• if Stormy Daniels — or the retinue of super-classy ladies reportedly looking to follow her lead — releases embarrassing pictures of the president?

How do you think unconstrained Hulk Trump reacts? Heck, how do you think the beleaguered skeleton crew at the White House behaves? Everyone is gonna lawyer up

Normal administrations are crippled by zealous investigatory committees; is it so crazy to think that Donald Trump might not show restraint?

Might he be tempted to give the Democrats the store to hold off investigations, impeachment, whatever? Everyone defends the Jerry Falwell Jr. caucus on the grounds that they have a “transactional” relationship with Trump. Well, what if other transactional opportunities take precedence?

..  in the next couple of years, a tsunami of tell-all books and more-in-sorrow-than-anger reputation-rehabilitating memoirs will probably come out.

.. “character is destiny.” And I’ve never been more confident that that destiny is coming, and it won’t be pretty.


Roger Stone claimed contact with WikiLeaks founder Julian Assange in 2016, according to two associates

The second, former Trump adviser Sam Nunberg, said in an interview Monday that Stone told him that he had met with Assange — a conversation Nunberg said investigators for special counsel Robert S. Mueller III recently asked him to describe.

 .. “I wish him no ill will, but Sam can manically and persistently call you,” Stone said, recalling that Nunberg had called him on a Friday to ask about his plans for the weekend. “I said, ‘I think I will go to London for the weekend and meet with Julian Assange.’ It was a joke, a throwaway line to get him off the phone. The idea that I would meet with Assange undetected is ridiculous on its face.’ ’’
.. “The allegation that I met with Assange, or asked for a meeting or communicated with Assange, is provably false,” he said, adding that he did not leave the country in 2016.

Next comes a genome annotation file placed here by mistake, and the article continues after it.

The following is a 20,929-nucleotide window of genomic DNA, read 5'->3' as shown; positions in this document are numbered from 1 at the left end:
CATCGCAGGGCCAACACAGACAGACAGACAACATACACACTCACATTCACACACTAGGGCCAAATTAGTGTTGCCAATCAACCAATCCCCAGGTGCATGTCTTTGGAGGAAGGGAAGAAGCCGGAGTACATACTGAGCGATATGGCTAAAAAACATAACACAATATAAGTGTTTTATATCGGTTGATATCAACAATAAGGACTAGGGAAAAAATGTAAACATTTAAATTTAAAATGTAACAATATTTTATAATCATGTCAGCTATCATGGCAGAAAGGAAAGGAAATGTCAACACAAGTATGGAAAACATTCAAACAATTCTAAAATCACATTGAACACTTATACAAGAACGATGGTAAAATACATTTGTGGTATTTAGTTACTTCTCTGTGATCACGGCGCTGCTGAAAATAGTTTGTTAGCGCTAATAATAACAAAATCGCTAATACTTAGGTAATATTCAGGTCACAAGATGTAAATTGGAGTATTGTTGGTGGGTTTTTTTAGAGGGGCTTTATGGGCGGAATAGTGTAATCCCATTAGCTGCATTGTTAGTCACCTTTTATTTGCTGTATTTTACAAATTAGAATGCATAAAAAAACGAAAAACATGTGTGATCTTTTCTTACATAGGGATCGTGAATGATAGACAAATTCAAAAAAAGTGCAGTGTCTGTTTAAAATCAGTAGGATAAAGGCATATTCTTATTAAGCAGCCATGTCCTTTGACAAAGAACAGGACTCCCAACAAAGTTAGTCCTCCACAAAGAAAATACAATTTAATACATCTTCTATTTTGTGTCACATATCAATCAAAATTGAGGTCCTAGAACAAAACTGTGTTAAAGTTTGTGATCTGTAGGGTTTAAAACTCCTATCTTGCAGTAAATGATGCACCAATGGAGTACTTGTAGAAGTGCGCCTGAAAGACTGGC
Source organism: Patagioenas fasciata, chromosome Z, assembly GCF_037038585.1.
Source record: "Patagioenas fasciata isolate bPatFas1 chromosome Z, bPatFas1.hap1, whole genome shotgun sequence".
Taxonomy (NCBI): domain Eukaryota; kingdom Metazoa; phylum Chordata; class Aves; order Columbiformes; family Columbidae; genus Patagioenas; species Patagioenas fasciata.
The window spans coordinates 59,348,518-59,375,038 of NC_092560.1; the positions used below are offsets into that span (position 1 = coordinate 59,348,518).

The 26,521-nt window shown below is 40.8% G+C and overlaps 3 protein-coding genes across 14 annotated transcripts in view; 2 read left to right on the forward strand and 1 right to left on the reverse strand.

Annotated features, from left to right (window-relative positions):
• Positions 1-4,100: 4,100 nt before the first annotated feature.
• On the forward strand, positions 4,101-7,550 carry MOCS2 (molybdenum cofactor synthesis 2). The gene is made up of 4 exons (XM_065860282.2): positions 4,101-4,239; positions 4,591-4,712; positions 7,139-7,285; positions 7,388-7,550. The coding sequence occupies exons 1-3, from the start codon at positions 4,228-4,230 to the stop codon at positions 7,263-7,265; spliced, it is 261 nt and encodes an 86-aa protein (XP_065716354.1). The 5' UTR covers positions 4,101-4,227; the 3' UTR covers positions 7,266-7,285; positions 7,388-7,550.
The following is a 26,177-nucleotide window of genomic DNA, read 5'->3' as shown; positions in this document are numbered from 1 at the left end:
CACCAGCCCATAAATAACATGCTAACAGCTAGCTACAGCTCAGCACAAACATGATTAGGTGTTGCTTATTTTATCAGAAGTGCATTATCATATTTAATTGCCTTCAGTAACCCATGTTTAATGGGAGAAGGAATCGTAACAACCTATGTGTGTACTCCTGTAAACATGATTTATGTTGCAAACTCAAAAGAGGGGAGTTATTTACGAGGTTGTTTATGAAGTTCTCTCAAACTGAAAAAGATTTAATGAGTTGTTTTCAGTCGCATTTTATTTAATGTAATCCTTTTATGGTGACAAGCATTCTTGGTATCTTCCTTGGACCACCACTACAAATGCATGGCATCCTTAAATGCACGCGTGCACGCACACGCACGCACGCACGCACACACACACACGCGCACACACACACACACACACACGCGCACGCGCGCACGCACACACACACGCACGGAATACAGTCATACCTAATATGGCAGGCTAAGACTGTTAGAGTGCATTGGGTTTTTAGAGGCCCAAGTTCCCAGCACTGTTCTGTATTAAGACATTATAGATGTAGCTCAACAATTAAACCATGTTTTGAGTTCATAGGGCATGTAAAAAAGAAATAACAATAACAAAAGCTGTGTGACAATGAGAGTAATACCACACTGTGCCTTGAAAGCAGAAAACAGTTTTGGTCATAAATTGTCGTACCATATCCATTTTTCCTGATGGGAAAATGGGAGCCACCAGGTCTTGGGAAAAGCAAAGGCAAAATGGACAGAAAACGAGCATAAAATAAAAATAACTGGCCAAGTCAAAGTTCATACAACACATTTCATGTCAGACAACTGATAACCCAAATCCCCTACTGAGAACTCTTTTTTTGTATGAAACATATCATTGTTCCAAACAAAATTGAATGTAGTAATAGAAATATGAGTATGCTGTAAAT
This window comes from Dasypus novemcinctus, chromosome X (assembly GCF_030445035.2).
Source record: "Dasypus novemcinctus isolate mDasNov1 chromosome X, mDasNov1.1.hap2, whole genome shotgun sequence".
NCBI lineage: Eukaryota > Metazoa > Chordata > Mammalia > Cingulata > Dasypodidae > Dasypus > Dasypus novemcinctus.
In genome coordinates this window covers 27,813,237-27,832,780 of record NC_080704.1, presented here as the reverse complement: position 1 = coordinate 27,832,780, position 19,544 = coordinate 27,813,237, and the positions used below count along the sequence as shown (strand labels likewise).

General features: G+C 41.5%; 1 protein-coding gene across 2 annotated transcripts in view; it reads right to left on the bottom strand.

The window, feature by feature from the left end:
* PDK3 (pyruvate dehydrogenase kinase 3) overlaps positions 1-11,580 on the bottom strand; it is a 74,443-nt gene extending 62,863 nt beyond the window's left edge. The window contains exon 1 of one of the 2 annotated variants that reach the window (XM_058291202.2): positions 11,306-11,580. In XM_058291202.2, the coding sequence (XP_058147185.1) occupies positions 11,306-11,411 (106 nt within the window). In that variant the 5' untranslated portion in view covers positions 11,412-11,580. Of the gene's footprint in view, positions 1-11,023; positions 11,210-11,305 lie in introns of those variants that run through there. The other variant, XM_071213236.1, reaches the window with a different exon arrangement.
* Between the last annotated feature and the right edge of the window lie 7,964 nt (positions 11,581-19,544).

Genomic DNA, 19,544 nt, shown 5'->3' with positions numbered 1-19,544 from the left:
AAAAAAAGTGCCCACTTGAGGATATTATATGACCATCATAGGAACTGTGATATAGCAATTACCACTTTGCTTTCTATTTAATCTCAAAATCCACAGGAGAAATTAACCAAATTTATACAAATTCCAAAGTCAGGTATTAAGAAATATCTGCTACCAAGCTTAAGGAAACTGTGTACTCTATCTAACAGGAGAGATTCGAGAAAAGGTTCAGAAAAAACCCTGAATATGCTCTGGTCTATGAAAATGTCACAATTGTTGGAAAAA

.. Nunberg told The Post that the questions he was asked by Mueller’s investigators indicated to him that the special counsel is examining statements Stone has made publicly about WikiLeaks.“Of course they have to investigate this,” he said. “Roger made statements that could be problematic.”

.. He said he did not recall the exact date when Stone told him that he had met with Assange, adding that he did not take the comment as a joke at the time. He said he was glad to hear Stone told The Post that the remark was made in jest.

“No one connected to the president should be connected with Julian Assange,” he added.

.. WikiLeaks has come under intense scrutiny from U.S. officials for its distribution of hacked materials. Last year, CIA Director Mike Pompeo said it was “time to call out WikiLeaks for what it really is: a nonstate, hostile intelligence service often abetted by state actors, like Russia.”

.. In response, Assange said that Pompeo had chosen “to declare war on free speech.”

During the 2016 race, the organization released hacked Democratic emails at two key junctures:

  1. A cache of DNC emails landed on the eve of the party’s national nomination convention and
  2. a collection of Podesta emails appeared on the same day in October that The Post revealed a tape of Trump speaking about women in lewd terms.